You're treating children as though there were less impressionable and vulnerable to influence than most adults with years of experience and maturation, with respect I cant agree to that, you can be open minded, respectful and tolerant of others without wanting your impressionable children to be schooled in those same others world view, which could be very different or anathema to your own.

    I'm being perfectly fair about this, I dont mind if liberal parents want to pull their children from a class which reflects heteronormativity if they like and confuse them by teaching them that dad and mommy's relationship, what they've known up until then as the norm, may not be the norm because the possible harm would be restricted to the liberal households and there'd hopefully be a majority, not influenced by ideology, who'd be unaffected by it all and able to reproduce sorts of social norms liberals benefit from in others and can spend their time rebelling against.

  8. #38
    Google "chemtrails" Bush Did 9/11's Avatar
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    Quote Originally Posted by Coriolis View Post
    To the extent that these perspectives are the result of ignorance - lack of knowledge - the misconceptions can be dispelled with education. Students can learn the reality of black or female intelligence; the physiology of sexual orientation; what Pagans really believe; or that there are many ways to have and express intelligence. Ignorance breeds fear, and fear leads us often to act out of our baser instincts. Sure, there will still be plenty of bigots who won't be swayed by the facts and will rather cling to their irrational biases. Or, just plain bullies who will use any pretext to pick on those different. Studies have shown that one of the main factors in short-circuiting a bully attempt is bystander intervention. These are the people that education is likely to sway, so they identify more with the victim and will in fact intervene.

    So, how do we teach about differences without getting preachy, or making the problem worse? The same way we teach about other human differences already. We study different nations and cultures in social studies, even different religions. We study different languages. We teach about the suffrage movement and the civil rights movement. We look at changing views on physical illness, mental illness, and learning. In another generation, the gay rights movement will be part of history texts. And so on. In short, we include it where it fits, like everything else, while demonstrating the inclusive and respectful behavior we want to see.
    That this captures the general solution pretty nicely. We've been able to dispel many misconceptions about, say, the abilities and dispositions of women; often through education; and so why not sexual orientation and gender identity? Facts are facts. They lead to good decisions. They contribute to the framework upon which we can build our ideas and hypotheses. They make everyone happy (but they might piss 'em off first).

    The question that bounds all around in my head, then, is not whether it should be done; but -- can do it now? Our current thinking is going to be thought of as -- "haha, people back then really thought that way!?" But I'm reminded of the infamous Scopes trial, where Tennessee really didn't want that dude indoctrinating kids with all this dad-gummed evolution monkey talk; Galileo getting his ass outright killed for promoting heliocentrism; and so on. Those folks turned out to be right; and, fortunately, the public was eventually ready for it; but it did take a while.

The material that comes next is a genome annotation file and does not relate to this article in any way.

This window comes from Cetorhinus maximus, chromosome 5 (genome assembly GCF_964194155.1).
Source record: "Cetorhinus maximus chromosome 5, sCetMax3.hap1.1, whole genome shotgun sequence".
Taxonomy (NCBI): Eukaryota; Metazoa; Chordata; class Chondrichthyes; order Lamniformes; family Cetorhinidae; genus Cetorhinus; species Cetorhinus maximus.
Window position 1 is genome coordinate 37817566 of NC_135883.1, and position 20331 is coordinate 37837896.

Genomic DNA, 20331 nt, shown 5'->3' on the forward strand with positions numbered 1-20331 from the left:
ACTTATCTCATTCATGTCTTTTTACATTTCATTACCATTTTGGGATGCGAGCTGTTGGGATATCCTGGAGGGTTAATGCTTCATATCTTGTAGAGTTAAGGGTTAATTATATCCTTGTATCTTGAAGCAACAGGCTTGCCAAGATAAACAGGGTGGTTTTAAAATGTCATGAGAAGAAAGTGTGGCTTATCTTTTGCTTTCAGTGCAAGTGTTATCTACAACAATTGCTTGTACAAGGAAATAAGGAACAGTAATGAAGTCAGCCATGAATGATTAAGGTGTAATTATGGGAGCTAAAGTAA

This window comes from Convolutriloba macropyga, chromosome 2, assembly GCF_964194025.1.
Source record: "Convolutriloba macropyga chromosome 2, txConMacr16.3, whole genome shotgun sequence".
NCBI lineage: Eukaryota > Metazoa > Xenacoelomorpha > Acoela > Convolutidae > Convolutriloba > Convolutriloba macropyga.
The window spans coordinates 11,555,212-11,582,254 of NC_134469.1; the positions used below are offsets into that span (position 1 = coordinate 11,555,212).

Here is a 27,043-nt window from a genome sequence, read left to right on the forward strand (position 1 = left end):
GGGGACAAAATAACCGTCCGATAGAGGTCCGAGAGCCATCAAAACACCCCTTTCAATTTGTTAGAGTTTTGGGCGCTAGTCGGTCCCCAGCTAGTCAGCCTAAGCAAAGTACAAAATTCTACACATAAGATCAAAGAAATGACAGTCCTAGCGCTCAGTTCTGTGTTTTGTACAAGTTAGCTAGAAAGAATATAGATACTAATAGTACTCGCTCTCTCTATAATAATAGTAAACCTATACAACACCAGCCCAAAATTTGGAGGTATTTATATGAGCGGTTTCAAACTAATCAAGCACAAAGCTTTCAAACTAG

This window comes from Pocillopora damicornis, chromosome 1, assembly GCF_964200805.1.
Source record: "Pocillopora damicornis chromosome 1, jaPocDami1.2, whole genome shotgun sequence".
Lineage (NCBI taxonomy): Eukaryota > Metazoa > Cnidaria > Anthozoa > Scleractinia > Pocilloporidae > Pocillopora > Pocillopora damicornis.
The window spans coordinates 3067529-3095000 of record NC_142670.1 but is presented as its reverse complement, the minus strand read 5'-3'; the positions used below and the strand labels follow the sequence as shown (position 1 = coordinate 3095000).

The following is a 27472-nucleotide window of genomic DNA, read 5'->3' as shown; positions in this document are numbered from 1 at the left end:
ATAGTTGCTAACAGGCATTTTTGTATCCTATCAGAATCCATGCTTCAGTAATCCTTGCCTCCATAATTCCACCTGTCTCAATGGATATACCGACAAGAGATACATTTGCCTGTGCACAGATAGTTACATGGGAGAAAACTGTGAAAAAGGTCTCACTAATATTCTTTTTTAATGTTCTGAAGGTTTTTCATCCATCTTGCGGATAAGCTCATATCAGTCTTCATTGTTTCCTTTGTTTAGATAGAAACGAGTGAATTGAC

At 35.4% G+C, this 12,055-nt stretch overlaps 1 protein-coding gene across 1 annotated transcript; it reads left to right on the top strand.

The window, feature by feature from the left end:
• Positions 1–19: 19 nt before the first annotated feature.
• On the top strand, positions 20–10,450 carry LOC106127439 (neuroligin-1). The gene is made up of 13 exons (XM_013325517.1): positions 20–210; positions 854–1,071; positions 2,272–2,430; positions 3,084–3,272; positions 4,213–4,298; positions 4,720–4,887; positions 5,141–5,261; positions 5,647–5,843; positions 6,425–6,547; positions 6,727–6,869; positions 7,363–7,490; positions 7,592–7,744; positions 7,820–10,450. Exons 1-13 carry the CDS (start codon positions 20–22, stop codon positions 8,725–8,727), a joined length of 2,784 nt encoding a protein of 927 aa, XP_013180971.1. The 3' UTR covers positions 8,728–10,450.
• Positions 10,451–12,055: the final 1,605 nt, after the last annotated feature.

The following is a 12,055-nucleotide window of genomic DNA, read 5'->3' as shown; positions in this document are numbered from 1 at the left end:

Teaching about, say, the civil rights movement (and the capabilities and successes of blacks, etc.) during the middle of the civil rights movement would also have been akin to lobbing a grenade into the whole shebang. The public would likely have not heard the message; the zeitgeist wasn't there.

    Another question I'm mulling over, then, is -- how we can get the public ready? Can we simply shove the facts out there continually until they're accepted? Do we need to wait for a cultural shift?

    We are not educating children for yesterday, or even today. We need to anticipate the needs of tomorrow.
    Of course; in order to be prepared for life, kids should be prepared for what's going to hit them. Some of tomorrow's needs are pretty apparent; some aren't. Technology and gender issues are among those that are pretty apparent and that we need to be able to deal with.

    Perhaps not, but his neighbor Jedediah down the road who did might have had a better and easier time managing his farm.
    (Could be the case. Some knowledge/skills are more transferable than others. Jedediah might have a copy of the almanac, and his book learnin' could have been an advantage.

    But math? Yeah. Even back in that day, Asian farmers did have to be pretty good at math and logistics in order to manage their rice fields because resources were more scarce and those crops needed constant attention.)
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  9. #39
    Senior Member Nicodemus's Avatar
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    Quote Originally Posted by Lark View Post
    You're treating children as though there were less impressionable and vulnerable to influence than most adults with years of experience and maturation, with respect I cant agree to that, you can be open minded, respectful and tolerant of others without wanting your impressionable children to be schooled in those same others world view, which could be very different or anathema to your own.

    I'm being perfectly fair about this, I dont mind if liberal parents want to pull their children from a class which reflects heteronormativity if they like and confuse them by teaching them that dad and mommy's relationship, what they've known up until then as the norm, may not be the norm because the possible harm would be restricted to the liberal households and there'd hopefully be a majority, not influenced by ideology, who'd be unaffected by it all and able to reproduce sorts of social norms liberals benefit from in others and can spend their time rebelling against.
    #GayAgenda: 42.
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  10. #40
    I could do things Hard's Avatar
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    Quote Originally Posted by Nicodemus View Post
    This MUST be the answer then!